“The court forcefully affirmed San Francisco’s interest in protecting public health, and repeatedly emphasized the likelihood that the sugary soda lobby’s case would fall flat,” City Attorney Dennis Herrera said.

Big Soda falls flat

Herrera beats back motion by American Beverage Association to preliminarily enjoin San Francisco from enforcing health warnings on fixed ads for sugary beverages
“The court forcefully affirmed San Francisco’s interest in protecting public health, and repeatedly emphasized the likelihood that the sugary soda lobby’s case would fall flat,” City Attorney Dennis Herrera said.
“The court forcefully affirmed San Francisco’s interest in protecting public health, and repeatedly emphasized the likelihood that the sugary soda lobby’s case would fall flat,” City Attorney Dennis Herrera said.

SAN FRANCISCO (May 17, 2016)—A U.S. District Court judge has rejected a bid by three trade associations—including the national lobby for sugar-sweetened beverage manufacturers—that sought to enjoin San Francisco from enforcing its first-in-the-nation health warning requirement for certain kinds of sugary drink advertisements.  

Today’s ruling by U.S. District Court Judge Edward M. Chen denied a motion for preliminary injunction by the American Beverage Association, the California Retailers Association, and the California State Outdoor Advertising Association, which sought to block San Francisco from going forward with an ordinance requiring that sugar-sweetened drink ads on such fixed media as billboards and bus shelters display a health warning.  The ordinance authored by Supervisor Scott Wiener, which is set to become operative on July 25, would require a message occupying no less than 20 percent of an advertisement’s area to read: “WARNING: Drinking beverages with added sugar(s) contributes to obesity, diabetes, and tooth decay. This is a message from the City and County of San Francisco.” 

“The court forcefully affirmed San Francisco’s interest in protecting public health, and repeatedly emphasized the likelihood that the sugary soda lobby’s case would fall flat,” City Attorney Dennis Herrera said.  “Judge Chen’s decision clears the way for us to start enforcing our ordinance in July.  I’m gratified by a very strong ruling, which eviscerated plaintiffs’ contention that common-sense warnings about the health risks of sugar-sweetened beverages—like obesity, diabetes and tooth decay—are somehow misleading.  The truth is these sugary products cause many health problems.  San Francisco has a strong interest in warning consumers about that, and I commend Supervisor Scott Wiener for his leadership on this issue.  I think a strong and thorough ruling like this bodes well for the City’s legal position, should plaintiffs pursue an appeal. ”

Plaintiffs sued San Francisco on July 24, 2015, contending that the ordinance violated their members’ First Amendment rights by forcing them to include a warning that they would not otherwise provide to consumers.  The motion for a preliminary injunction sought to stay the city’s enforcement of its law for the duration of the legal challenge on the merits.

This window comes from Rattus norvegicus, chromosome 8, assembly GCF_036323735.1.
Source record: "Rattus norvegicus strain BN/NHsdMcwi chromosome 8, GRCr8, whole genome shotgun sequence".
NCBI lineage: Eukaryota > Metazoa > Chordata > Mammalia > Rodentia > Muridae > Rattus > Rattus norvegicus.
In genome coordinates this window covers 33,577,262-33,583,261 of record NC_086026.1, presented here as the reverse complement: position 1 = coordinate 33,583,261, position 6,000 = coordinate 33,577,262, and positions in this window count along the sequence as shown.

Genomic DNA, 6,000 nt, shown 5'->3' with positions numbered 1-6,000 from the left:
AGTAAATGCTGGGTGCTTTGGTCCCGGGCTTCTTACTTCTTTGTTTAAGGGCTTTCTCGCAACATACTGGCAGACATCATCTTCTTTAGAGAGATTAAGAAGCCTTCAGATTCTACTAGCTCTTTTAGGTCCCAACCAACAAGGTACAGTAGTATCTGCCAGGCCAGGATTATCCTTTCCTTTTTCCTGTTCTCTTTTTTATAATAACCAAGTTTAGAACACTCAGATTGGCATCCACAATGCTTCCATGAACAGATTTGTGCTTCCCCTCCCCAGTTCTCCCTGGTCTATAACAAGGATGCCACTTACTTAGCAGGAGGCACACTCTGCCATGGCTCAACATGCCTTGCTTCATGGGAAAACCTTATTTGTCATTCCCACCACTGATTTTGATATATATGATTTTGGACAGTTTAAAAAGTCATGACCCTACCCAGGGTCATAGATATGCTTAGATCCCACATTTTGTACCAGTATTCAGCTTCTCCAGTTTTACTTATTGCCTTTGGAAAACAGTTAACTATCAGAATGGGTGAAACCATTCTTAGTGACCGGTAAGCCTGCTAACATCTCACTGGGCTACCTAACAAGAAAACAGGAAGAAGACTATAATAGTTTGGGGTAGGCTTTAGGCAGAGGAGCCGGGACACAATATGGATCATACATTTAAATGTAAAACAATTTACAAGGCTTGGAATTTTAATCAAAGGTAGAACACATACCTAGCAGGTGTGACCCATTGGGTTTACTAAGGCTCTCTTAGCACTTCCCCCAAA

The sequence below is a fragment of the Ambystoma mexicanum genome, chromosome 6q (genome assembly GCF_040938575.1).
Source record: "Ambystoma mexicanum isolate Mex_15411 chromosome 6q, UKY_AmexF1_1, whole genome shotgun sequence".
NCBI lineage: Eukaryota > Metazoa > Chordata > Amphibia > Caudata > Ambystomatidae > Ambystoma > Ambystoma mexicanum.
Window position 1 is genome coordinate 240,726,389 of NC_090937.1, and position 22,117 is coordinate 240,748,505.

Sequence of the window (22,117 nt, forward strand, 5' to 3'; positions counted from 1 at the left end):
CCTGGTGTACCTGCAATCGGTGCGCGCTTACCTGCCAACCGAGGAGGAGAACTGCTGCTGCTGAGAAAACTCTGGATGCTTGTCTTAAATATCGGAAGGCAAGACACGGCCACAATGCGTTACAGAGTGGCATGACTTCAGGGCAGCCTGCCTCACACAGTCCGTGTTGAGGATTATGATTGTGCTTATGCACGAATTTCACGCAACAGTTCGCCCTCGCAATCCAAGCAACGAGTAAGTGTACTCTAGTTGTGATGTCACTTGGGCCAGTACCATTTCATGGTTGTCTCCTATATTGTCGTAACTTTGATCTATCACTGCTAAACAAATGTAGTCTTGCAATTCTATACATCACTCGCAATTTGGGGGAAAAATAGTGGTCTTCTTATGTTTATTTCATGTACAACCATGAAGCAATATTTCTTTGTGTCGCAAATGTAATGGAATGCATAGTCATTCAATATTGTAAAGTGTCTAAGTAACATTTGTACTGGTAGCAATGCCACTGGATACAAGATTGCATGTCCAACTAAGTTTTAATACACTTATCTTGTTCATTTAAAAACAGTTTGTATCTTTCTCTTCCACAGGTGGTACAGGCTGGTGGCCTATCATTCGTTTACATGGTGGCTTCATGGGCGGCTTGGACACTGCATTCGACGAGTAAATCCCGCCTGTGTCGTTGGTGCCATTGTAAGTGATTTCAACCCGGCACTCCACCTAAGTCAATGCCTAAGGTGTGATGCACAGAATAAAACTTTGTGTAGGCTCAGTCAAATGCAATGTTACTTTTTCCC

“I’m excited the U.S. District Court recognized the authority of the city of San Francisco to promote our community’s health,” Supervisor Scott Wiener said.  “These health warnings will provide the clear information people need to make informed decisions about what they are choosing to drink.  Consumption of sodas and other sugary beverages are making people in our community sick, particularly in our low-income communities, and education is a critical part of improving our society’s health.  I want to thank City Attorney Dennis Herrera and the deputy city attorneys and staff who worked on this case for their excellent work defending this ordinance.”

Herrera expressed gratitude to a number of public interest organizations that submitted an amicus brief in support of the City, including: the American Heart Association; American Academy of Pediatrics; Association of Asian Pacific Community Health Organizations; California Academy of Family Physicians; California Center for Public Health Advocacy; California Chapter of the American Association of Clinical Endocrinologists; California Medical Association; Center for Science in the Public Interest; ChangeLab Solutions; Diabetes Coalition of California; National Association of Chronic Disease Directors; National Association for County and City Health Officials; National Association of Local Boards of Health; Network of Ethnic Physician Organizations; Prevention Institute; Public Health Institute; Public Health Law Center; San Francisco Bay Area Physicians for Social Responsibility; San Francisco Community Clinic Consortium; San Francisco Medical Society; Strategic Alliance for Healthy Food and Activity; and the Food Trust, and their counsel at ChangeLab Solutions and Public Good Law.

Preliminary Injunction Documents

 

The case is: American Beverage Association, et al. v. City and County of San Francisco, U.S. District Court for the Northern District of California, Case No. 15-CV-03415-EMC, filed July 24, 2015.

 

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